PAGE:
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My org is really slow at building alignment - How can I improve that?

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Senior Software Engineer [E5] at Meta2 years ago

I work in a Big Blue team that needs to go through many layers of approvals to ship anything. Sometimes we'll be working on a project for 1-2 halves and then the approvals will be pulled back, torpedoing the project.

What can I do to improve the process here, so my team can ship more?



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    Robinhood, Meta, Course Hero, PayPal
    2 years ago
    • Unfortunately, there's no magic trick here, especially if you're E5: Getting better at building alignment requires building deep relationships and amassing lots of social capital over a long period of time.
    • Look for common points of failure when it comes to these approvals, and start building relationships with those people. Truly understand where they're coming from and their incentive structure. Set up recurring 1:1s as much as you can, especially if they are directly attached to projects you are working on.
    • Learn to build compromise. This is something I've seen a lot of engineers struggle with, including myself. If some XFN dependency proposes something, don't just shoot it down citing a lack of time - Try to find a middle ground. An example is proposing less complex but still good looking designs when a designer initially suggests something that looks extremely good but is very complex.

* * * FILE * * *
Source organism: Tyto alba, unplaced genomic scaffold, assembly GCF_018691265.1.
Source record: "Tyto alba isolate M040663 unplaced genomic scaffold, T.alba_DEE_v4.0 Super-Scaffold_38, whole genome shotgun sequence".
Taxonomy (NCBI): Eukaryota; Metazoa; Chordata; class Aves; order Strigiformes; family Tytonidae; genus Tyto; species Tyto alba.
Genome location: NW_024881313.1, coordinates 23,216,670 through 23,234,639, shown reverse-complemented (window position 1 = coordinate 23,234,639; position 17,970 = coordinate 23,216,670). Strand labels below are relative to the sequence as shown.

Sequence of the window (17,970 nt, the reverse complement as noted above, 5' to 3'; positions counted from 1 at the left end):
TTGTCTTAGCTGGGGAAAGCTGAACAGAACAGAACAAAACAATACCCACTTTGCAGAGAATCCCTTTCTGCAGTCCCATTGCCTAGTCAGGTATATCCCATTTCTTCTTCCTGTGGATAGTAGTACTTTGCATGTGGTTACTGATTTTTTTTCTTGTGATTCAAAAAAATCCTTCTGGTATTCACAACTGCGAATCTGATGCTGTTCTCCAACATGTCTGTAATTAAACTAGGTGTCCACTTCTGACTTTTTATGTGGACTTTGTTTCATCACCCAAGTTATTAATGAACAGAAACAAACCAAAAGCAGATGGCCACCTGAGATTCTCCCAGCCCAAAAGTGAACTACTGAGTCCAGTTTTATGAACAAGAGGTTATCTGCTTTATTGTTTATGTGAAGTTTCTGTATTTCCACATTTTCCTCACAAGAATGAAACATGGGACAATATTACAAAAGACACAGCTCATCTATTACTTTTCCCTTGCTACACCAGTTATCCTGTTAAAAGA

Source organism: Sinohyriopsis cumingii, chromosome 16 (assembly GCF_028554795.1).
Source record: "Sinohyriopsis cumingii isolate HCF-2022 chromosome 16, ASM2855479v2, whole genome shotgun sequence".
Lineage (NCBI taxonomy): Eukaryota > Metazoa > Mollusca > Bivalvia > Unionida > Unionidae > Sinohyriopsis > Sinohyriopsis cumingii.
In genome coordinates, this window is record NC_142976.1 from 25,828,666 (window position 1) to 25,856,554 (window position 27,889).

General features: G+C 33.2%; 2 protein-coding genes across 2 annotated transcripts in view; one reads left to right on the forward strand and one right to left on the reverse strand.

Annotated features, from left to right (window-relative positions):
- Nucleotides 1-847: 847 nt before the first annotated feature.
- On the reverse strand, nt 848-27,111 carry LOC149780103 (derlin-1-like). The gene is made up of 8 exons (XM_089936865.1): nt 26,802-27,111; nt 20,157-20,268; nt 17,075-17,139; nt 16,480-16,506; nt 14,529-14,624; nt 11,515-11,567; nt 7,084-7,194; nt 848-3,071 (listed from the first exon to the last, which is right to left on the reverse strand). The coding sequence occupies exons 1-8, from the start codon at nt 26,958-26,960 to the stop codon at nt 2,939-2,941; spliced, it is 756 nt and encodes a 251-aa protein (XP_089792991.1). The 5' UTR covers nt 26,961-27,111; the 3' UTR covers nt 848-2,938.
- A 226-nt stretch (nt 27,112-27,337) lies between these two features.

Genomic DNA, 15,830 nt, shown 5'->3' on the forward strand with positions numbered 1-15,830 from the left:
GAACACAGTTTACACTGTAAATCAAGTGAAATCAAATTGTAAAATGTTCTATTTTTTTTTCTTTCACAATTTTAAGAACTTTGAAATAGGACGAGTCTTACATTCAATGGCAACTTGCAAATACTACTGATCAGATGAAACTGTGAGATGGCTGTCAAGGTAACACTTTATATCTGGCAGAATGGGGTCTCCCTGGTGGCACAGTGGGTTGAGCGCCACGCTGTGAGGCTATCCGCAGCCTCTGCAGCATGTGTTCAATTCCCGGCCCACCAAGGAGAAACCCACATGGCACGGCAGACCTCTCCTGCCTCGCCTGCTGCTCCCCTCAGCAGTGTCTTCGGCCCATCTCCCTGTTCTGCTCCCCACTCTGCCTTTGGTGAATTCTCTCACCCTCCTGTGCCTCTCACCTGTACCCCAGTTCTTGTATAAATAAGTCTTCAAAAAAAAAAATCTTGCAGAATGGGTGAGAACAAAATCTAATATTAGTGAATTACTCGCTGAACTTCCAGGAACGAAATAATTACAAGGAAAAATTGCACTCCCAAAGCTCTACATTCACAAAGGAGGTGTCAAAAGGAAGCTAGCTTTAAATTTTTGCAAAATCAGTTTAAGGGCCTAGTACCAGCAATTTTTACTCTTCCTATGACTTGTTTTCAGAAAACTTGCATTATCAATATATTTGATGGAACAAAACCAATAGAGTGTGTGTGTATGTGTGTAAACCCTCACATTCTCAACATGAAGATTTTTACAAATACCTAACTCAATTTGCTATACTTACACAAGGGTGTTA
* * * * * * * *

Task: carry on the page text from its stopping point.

• Take a long time planning to make sure you can do a lot of proactive thinking: Concretely ask yourself and your team, "How can this project be thrown under the bus?". From there, figure out dependencies and start the train on those ASAP.
    • Turn everything into a contract. Don't settle for a soft agreement, especially if it's verbal only. Make sure to get things in writing, like them commenting on a project doc that they will have X dependency in on Y date, and make sure that their manager sees it. This way, if things blow up, you can hold them accountable. I've seen so many engineers settle for soft agreements in meetings only to get their projects destroyed later on. I've said many things like the following in meetings for projects I'm leading:
      • "So we're agreed that by X day, Y dependency will be 100% done and there will be no future changes there? I just want to make sure we can lock this in, so we plan all dependent milestones."
      • "Are you 100% sure there's nothing that puts this target at risk? If there's risks, I'm happy to work with you to address them proactively."
      • "Do you have complete alignment among your team and manager that you can deliver this? If not, I'm happy to talk to folks with you to share additional context on what we're trying to build here."
Meta Platforms, Inc. is an American multinational technology conglomerate based in Menlo Park, California. The company owns 3 of top 4 social networks in the world: Facebook, Instagram, and WhatsApp. More than 3.5 billion people use at least one of the company's core products every month.
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